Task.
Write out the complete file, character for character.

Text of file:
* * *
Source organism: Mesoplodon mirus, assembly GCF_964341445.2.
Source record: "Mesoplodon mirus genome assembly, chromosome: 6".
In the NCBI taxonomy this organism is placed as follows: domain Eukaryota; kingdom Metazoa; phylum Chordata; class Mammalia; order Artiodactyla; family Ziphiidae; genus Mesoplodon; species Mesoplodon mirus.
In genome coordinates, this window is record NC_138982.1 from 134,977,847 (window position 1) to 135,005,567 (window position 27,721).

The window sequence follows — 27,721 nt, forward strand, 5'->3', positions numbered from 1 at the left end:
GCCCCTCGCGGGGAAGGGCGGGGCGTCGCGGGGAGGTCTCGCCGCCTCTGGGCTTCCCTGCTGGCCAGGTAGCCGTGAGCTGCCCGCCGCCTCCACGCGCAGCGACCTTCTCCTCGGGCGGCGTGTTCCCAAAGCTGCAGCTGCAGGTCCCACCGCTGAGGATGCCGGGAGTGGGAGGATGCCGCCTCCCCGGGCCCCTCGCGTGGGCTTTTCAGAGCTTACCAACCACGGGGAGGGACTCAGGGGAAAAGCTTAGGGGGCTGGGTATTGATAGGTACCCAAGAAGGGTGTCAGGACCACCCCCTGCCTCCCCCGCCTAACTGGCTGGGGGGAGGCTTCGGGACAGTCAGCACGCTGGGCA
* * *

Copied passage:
Source organism: Mesoplodon mirus, assembly GCF_964341445.2.
Source record: "Mesoplodon mirus genome assembly, chromosome: 6".
In the NCBI taxonomy this organism is placed as follows: domain Eukaryota; kingdom Metazoa; phylum Chordata; class Mammalia; order Artiodactyla; family Ziphiidae; genus Mesoplodon; species Mesoplodon mirus.
In genome coordinates, this window is record NC_138982.1 from 134,977,847 (window position 1) to 135,005,567 (window position 27,721).

The window sequence follows — 27,721 nt, forward strand, 5'->3', positions numbered from 1 at the left end:
GCCCCTCGCGGGGAAGGGCGGGGCGTCGCGGGGAGGTCTCGCCGCCTCTGGGCTTCCCTGCTGGCCAGGTAGCCGTGAGCTGCCCGCCGCCTCCACGCGCAGCGACCTTCTCCTCGGGCGGCGTGTTCCCAAAGCTGCAGCTGCAGGTCCCACCGCTGAGGATGCCGGGAGTGGGAGGATGCCGCCTCCCCGGGCCCCTCGCGTGGGCTTTTCAGAGCTTACCAACCACGGGGAGGGACTCAGGGGAAAAGCTTAGGGGGCTGGGTATTGATAGGTACCCAAGAAGGGTGTCAGGACCACCCCCTGCCTCCCCCGCCTAACTGGCTGGGGGGAGGCTTCGGGACAGTCAGCACGCTGGGCA